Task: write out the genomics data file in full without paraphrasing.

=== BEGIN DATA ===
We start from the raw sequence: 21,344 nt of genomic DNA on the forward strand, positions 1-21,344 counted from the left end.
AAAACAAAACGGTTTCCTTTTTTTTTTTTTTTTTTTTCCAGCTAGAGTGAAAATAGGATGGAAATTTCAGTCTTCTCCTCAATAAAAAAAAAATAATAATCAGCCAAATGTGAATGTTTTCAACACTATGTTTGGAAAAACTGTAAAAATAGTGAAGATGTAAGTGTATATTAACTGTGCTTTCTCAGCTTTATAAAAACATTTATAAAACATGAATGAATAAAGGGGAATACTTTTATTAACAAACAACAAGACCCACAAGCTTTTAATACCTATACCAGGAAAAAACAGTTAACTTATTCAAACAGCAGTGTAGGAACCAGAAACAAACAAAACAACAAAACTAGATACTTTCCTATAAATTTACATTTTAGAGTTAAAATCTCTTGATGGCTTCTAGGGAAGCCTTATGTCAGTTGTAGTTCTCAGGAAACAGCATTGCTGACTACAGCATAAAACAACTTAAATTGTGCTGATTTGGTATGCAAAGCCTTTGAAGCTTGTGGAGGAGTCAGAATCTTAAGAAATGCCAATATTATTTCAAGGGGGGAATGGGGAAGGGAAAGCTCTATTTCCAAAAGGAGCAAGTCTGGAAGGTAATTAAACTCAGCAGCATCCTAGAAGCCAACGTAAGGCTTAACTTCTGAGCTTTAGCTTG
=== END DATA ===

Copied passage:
We start from the raw sequence: 21,344 nt of genomic DNA on the forward strand, positions 1-21,344 counted from the left end.
AAAACAAAACGGTTTCCTTTTTTTTTTTTTTTTTTTTCCAGCTAGAGTGAAAATAGGATGGAAATTTCAGTCTTCTCCTCAATAAAAAAAAAATAATAATCAGCCAAATGTGAATGTTTTCAACACTATGTTTGGAAAAACTGTAAAAATAGTGAAGATGTAAGTGTATATTAACTGTGCTTTCTCAGCTTTATAAAAACATTTATAAAACATGAATGAATAAAGGGGAATACTTTTATTAACAAACAACAAGACCCACAAGCTTTTAATACCTATACCAGGAAAAAACAGTTAACTTATTCAAACAGCAGTGTAGGAACCAGAAACAAACAAAACAACAAAACTAGATACTTTCCTATAAATTTACATTTTAGAGTTAAAATCTCTTGATGGCTTCTAGGGAAGCCTTATGTCAGTTGTAGTTCTCAGGAAACAGCATTGCTGACTACAGCATAAAACAACTTAAATTGTGCTGATTTGGTATGCAAAGCCTTTGAAGCTTGTGGAGGAGTCAGAATCTTAAGAAATGCCAATATTATTTCAAGGGGGGAATGGGGAAGGGAAAGCTCTATTTCCAAAAGGAGCAAGTCTGGAAGGTAATTAAACTCAGCAGCATCCTAGAAGCCAACGTAAGGCTTAACTTCTGAGCTTTAGCTTG